# Knowledge of Student

**KNOWLEDGE OF STUDENTS (KOS) **refers to a teacher's understanding of students' ability to carry out educational tasks. KOS is particularly relevant to mathematics studies, and multiple studies have confirmed that observed that teachers who could more accurately predict their students’ mathematics performance (i.e., who had higher KOS) were those with higher value-added scores (i.e., had higher gains in students learning as measured by standardized test).

Heather Hill and Mark Chin's (2018) AERA Open paper showed that a teacher's KOS was a more accurate predictor of teacher effectiveness on Value Added measures than: 1) teachers with higher mathematical knowledge and 2) teachers whose enacted lessons are better [as measured on an instrument Hill and Ball created with others called the Mathematical Quality of Instruction {MQI} ] (Hill et al, 2009). While KOS is easy to measure and can account for a lot of variance in teacher performance, the power of KOS has remained untapped for improving mathematical education.

**Figure 1:** Example from a teacher questionnaire used in Hill and Chin’s (2018) study that assessed teachers’ KOS. We refer to the constructs as a) KOS-C, b) KOS-P, and c) KOS-CWA.

This questionnaire does not give teachers KOS, but it primes them to consider how their students are thinking.

**Figure 2.** This is an example of an assignment that shows teachers’ generalized KOS data. Compare to Figure 1.

## Testing KOS

Hill and Chin examined KOS on a a **correlational **basis, but KOS has yet to be studied on a causal basis. In order to demonstrate causality, Dr. Heffernan has proposed to run a Randomized Controlled Experiment.

Dr. Heffernan plans to have an experiment group receive KOS information before planning a lesson, and a control group to plan a lesson without KOS information. If the group randomly assigned to the experiment condition has higher levels of student learning, that would show that KOS **causes** more effective lessons. By randomly assigning teachers into both conditions, we hope to demonstrate that KOS can be effective on both novice teachers and experienced teachers who are adopting new curricula such as Illustrative Mathematics.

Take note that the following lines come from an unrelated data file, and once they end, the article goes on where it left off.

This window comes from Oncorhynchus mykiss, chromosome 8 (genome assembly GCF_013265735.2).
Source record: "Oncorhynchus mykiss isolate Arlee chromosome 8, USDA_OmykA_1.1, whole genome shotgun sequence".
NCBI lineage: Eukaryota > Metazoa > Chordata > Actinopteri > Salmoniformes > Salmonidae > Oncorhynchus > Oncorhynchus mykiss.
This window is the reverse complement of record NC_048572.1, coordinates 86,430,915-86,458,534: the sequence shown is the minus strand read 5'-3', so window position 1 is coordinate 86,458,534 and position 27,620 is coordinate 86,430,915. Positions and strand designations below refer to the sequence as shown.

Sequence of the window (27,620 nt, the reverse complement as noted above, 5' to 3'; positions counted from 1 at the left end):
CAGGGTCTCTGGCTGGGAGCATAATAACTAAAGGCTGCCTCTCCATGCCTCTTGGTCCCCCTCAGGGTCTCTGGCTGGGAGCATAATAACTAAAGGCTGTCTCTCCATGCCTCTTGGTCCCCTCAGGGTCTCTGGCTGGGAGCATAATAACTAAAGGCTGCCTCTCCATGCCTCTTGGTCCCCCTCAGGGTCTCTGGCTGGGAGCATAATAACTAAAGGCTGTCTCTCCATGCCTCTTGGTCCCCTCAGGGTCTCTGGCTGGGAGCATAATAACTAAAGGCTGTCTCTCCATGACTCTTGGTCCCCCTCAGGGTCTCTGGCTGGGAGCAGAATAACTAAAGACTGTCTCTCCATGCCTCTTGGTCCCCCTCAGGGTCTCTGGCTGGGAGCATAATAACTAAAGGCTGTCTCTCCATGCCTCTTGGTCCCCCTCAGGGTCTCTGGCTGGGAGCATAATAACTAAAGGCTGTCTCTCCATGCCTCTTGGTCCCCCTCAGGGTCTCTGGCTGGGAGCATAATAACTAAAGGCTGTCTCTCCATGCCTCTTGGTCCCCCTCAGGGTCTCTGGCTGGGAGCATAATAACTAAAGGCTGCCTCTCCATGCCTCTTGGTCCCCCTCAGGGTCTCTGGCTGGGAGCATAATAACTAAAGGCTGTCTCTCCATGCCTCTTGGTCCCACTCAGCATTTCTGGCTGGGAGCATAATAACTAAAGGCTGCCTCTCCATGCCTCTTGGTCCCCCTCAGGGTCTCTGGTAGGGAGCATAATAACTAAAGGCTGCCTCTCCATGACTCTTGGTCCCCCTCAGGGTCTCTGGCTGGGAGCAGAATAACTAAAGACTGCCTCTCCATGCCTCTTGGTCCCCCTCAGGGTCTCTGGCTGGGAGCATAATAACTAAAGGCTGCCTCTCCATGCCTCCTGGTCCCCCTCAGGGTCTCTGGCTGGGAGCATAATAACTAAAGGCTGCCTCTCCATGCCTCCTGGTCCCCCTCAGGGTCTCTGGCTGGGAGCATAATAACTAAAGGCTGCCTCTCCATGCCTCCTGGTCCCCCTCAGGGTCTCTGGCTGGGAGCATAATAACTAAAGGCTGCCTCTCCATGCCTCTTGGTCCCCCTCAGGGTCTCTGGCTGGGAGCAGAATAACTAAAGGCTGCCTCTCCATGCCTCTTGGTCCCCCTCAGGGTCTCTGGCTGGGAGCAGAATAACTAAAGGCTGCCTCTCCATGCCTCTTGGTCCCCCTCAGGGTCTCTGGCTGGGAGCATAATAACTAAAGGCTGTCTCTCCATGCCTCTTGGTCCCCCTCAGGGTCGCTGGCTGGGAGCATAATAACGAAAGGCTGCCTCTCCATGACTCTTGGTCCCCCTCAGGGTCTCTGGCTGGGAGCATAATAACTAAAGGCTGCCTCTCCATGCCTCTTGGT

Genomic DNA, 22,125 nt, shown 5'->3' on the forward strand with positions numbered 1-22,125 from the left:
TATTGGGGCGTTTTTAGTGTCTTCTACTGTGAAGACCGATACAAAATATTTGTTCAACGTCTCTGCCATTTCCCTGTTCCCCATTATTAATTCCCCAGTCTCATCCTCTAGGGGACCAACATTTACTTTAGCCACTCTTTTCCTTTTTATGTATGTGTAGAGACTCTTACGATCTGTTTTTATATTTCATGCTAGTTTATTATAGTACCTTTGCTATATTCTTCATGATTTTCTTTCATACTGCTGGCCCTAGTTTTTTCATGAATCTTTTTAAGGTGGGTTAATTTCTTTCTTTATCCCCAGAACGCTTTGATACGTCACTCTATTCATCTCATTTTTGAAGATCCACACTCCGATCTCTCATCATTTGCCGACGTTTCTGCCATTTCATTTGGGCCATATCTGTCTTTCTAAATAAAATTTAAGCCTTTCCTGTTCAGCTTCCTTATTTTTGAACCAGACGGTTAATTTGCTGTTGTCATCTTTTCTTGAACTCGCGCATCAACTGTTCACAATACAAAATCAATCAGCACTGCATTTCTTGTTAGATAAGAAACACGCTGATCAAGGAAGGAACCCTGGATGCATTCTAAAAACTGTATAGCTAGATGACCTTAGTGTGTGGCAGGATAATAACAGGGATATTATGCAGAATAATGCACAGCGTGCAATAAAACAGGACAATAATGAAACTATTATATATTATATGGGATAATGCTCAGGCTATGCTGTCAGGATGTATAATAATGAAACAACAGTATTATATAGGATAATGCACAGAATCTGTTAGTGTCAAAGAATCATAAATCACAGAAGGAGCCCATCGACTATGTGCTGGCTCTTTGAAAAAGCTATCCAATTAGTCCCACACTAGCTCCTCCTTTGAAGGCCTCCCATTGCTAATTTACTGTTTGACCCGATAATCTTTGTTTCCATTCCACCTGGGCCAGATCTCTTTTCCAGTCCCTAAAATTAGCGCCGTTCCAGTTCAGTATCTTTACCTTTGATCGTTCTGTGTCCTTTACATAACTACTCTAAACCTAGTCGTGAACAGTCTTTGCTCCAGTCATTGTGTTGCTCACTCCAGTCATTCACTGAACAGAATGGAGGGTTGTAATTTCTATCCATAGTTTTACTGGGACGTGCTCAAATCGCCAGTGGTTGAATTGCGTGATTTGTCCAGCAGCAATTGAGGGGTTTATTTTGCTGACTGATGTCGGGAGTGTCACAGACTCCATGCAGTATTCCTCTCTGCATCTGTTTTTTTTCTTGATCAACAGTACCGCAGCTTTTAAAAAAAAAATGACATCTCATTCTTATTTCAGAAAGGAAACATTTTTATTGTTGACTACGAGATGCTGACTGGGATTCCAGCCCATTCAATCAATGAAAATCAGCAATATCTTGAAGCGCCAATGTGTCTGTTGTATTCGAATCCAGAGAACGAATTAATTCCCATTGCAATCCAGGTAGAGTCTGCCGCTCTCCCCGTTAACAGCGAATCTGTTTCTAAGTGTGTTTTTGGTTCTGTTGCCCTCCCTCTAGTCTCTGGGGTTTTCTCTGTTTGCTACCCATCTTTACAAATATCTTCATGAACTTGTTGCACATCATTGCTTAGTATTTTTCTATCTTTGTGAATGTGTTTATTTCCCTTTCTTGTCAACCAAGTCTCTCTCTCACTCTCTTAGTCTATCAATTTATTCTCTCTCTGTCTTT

**Table 1.** Proposed Experimental Design to Test if Giving KOS Leads to Better Learning.

As shown in Table 1, teachers given KOS for a Class Topic will be informed of students’ general performance before they begin teaching their lesson. After the lesson, teachers will assign an “Exit Ticket” that will serve as Posttest 1. Immediately following Posttest 1, teachers given KOS will be told how their students performed, which may inform their homework development. The presence of KOS may lead teachers to create a different homework assignment than planned. In order to isolate the effect of homework, Posttest 2 will be administered when students arrive in class the next day. Then, teachers given KOS will be provided with information specific to their students’ performance, including CWAs. The presence of KOS-C may lead teachers to better orchestrate homework review and class discussion. Following this homework review and discussion, Posttest 3 will be administered to isolate the effect of this review. Finally, Posttest 4 will be administered with a one-day delay to assess student retention patterns. For the Class Topic on which teachers are not given KOS, they will follow traditional practices as shown in Table 1, with posttests administered in the same fashion.

**Table 3. **Proposed experimental design to see if ID adds value above and beyond giving KOS.

## ASSISTments for KOS

ASSISTments is developing a Common Wrong Answer (CWA) feedback feature to the ASSISTments platform. This feature will increase teacher KOS, making it easier to clarify student misconceptions.

In the figure to the left, a teacher is able to view the CWA for an assigned problem. She is able to use this information to probe the class for an explanation of the misconception and to make remediation of the misconception a focal point of her homework review.